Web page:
Take My Advice With a Grain Of Salt
There is no one-size-fits-all approach to anything, and never let anyone convince you otherwise
My wife and I visited Japan a few years ago. We cashed in a ton of airline miles and flew Japan Airlines business class. It was a fantastic experience, and we took advantage of all the perks afforded in our little pods.
One of the inflight meals came with a purple finishing salt we’d never seen before. The flavor is completely indescribable. I’m not just being cliché; I can’t describe it. I wish I could. We’ve looked everywhere possible for the last four years, trying to find this purple, Japanese salt. It either doesn’t actually exist, or the reality of the flavor is lost in the memory.
I’ve learned a lot about everyone’s favorite sodium chloride by hunting for the elusive purple salt. For instance, did you know there are a few dozen salt varieties? Once you get beyond the basic table, Kosher, or sea salt, there are vast and unique options. While each type is still salt, it comes with different flavors and enhancements to the meal. Choosing the right salt, though, is mainly due to preference and availability.
Salt is a lot like reading advice online. There are so many different options and opinions, and it’s easy to get lost in a sea of often contradictory advice. Unfortunately, so many people sharing advice online tout a one-size-fits-all mentality.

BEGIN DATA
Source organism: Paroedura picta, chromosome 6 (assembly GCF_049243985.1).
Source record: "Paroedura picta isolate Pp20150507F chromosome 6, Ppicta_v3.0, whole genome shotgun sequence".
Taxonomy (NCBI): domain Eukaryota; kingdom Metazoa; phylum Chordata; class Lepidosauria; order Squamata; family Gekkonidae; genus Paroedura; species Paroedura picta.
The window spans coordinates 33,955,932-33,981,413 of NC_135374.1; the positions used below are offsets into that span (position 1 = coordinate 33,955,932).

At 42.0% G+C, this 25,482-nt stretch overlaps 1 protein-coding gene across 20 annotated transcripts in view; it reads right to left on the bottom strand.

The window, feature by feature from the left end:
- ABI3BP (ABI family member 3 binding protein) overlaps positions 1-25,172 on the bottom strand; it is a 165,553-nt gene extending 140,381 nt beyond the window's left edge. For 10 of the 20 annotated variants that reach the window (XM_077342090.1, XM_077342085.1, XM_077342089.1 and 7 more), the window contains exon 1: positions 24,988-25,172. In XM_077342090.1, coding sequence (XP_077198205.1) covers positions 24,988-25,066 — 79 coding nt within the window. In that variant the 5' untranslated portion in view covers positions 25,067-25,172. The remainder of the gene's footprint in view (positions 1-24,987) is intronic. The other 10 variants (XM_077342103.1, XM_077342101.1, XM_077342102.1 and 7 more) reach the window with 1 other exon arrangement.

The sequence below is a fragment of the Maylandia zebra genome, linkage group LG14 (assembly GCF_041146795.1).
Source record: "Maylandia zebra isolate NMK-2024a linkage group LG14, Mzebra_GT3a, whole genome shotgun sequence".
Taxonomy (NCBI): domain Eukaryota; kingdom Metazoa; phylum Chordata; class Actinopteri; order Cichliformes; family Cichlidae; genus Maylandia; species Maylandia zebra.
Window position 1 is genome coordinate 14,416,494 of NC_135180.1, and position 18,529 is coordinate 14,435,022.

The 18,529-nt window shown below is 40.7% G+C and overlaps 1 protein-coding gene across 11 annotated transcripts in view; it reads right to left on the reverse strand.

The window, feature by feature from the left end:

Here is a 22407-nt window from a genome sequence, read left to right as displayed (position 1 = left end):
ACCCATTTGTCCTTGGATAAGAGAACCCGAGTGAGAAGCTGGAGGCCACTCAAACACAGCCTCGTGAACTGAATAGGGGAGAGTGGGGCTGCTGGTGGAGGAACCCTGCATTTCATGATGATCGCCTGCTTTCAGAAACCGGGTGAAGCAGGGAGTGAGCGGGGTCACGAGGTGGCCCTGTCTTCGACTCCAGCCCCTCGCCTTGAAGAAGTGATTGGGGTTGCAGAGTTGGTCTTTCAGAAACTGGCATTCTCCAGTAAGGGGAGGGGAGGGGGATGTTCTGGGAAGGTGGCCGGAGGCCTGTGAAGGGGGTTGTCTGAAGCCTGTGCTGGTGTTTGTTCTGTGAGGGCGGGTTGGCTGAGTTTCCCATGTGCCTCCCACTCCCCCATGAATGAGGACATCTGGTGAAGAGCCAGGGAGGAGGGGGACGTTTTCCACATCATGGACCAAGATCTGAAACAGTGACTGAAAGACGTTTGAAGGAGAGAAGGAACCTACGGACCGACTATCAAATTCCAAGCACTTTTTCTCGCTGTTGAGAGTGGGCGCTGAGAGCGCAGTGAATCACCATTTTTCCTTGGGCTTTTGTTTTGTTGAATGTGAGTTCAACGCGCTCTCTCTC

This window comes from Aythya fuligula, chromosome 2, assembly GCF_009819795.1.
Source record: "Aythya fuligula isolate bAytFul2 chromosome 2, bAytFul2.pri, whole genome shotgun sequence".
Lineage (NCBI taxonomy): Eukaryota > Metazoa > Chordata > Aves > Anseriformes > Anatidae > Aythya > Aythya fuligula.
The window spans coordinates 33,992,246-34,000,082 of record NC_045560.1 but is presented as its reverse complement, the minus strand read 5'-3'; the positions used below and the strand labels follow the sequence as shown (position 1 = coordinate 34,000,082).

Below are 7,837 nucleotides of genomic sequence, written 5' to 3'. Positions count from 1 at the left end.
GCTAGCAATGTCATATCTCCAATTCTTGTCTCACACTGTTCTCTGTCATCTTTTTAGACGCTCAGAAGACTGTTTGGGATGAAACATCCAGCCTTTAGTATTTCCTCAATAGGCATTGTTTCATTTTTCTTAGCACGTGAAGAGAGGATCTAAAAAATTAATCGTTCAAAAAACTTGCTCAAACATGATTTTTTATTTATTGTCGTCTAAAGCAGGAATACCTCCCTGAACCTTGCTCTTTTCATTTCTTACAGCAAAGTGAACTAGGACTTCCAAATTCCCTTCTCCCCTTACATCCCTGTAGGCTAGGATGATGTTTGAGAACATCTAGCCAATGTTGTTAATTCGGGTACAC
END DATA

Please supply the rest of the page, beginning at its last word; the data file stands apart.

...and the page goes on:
As co-founder of The Writing Cooperative, I’ve read (and written) many advice articles providing advice for freelancers and writers. We publish at least a half-dozen new articles every day. With each piece we publish, Jessica and I strive to present a wide range of opinions.
We added a submission rule that prevents absolutes. In other words, anything purporting to be the only way to do something gets rejected. What worked for someone can guide others, but it is not and will never be the only way to succeed as a writer. It’s not to say the articles are bad and should be avoided, far from it. Instead, you should always read advice with, well, a grain of salt.
Like having a well-stocked spice rack, I’ve developed many unique lenses used when reading anything online. These considerations give me a sense of healthy skepticism and ensure I’m not simply accepting the author’s advice as gospel. It’s up to you to find the right combination of lenses that work for your decision-making.
In The Writing Cooperative’s Community Cohort (applications are currently open), I try to provide participants with a framework of options, support, and encouragement to explore their preferences. I view my role as introducing the various types of salt available and the suggested ways to use them. It’s up to participants to take that knowledge and experiment for themselves. My goal is to get people pointed in the right direction and encourage them to try.
Ultimately, I can’t make decisions for you. Nor am I responsible for your success or failure. No online writer is. Please take any advice you read online, whether it’s from me or someone else, with a grain of salt. Take the advice and apply it to your own situation, context, experience, and background. This is the only path to success I know.
And, if you have a lead on the Japanese purple salt, well, let me know!
Looking for a group-coaching experience to bounce ideas off and explore the tools available? The next Community Cohort launches in June. Learn more and apply today.
A version of this story originally appeared in my weekly newsletter, Eat Your Words. Eat Your Words is an idiom meaning to take back what you’ve said. For me, the phrase combines my two favorite things: eating and writing. The Eat Your Words by Justin Cox newsletter mixes writing and creativity advice with featured meals and recipes. It’s the best of both worlds, delivered right to your inbox every week. Sign up today!